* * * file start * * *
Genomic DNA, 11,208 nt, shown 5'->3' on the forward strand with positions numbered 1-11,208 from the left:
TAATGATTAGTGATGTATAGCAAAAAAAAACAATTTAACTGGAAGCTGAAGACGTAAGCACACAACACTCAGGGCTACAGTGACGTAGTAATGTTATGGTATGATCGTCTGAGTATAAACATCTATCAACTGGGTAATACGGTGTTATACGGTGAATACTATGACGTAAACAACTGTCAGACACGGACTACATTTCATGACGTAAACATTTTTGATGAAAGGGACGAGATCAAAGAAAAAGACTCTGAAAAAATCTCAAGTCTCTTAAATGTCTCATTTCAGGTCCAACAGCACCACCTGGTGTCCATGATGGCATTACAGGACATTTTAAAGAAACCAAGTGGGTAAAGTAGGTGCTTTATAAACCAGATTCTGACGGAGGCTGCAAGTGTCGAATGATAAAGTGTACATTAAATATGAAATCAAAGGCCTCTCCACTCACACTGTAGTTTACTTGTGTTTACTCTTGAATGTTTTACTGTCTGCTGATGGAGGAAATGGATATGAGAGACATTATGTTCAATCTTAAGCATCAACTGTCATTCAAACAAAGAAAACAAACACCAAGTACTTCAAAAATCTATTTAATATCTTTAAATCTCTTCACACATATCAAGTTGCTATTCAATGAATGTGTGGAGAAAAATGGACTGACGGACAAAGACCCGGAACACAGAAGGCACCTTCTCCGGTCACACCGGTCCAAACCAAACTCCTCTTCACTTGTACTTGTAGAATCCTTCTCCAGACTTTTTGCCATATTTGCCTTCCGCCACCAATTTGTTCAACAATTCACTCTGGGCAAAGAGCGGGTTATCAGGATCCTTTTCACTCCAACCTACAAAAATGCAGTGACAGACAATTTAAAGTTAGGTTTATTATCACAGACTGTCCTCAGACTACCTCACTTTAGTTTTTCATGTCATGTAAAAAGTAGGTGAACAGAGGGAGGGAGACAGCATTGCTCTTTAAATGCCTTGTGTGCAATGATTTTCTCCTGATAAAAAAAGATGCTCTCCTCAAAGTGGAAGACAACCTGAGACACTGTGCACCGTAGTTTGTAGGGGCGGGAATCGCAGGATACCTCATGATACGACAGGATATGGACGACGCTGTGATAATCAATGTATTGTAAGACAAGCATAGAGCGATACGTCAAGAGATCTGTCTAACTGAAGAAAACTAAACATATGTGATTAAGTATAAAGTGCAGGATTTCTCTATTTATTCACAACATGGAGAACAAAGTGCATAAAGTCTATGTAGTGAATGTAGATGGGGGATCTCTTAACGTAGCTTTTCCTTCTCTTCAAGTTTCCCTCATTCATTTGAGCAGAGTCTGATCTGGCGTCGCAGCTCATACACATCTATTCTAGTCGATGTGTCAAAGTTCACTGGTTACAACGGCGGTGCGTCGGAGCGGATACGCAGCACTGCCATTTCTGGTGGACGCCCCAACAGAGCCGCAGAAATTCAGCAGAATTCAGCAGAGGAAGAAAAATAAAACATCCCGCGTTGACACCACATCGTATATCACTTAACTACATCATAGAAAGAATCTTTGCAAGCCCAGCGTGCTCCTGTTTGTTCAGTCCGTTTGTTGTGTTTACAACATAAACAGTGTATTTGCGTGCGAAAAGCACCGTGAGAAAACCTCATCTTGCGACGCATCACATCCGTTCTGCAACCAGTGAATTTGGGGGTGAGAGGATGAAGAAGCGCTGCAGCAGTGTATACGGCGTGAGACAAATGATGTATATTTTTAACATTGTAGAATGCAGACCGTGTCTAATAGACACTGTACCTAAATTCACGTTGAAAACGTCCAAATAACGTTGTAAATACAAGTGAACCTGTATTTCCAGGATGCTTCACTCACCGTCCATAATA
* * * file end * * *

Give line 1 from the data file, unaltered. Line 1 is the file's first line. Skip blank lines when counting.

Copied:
Genomic DNA, 11,208 nt, shown 5'->3' on the forward strand with positions numbered 1-11,208 from the left: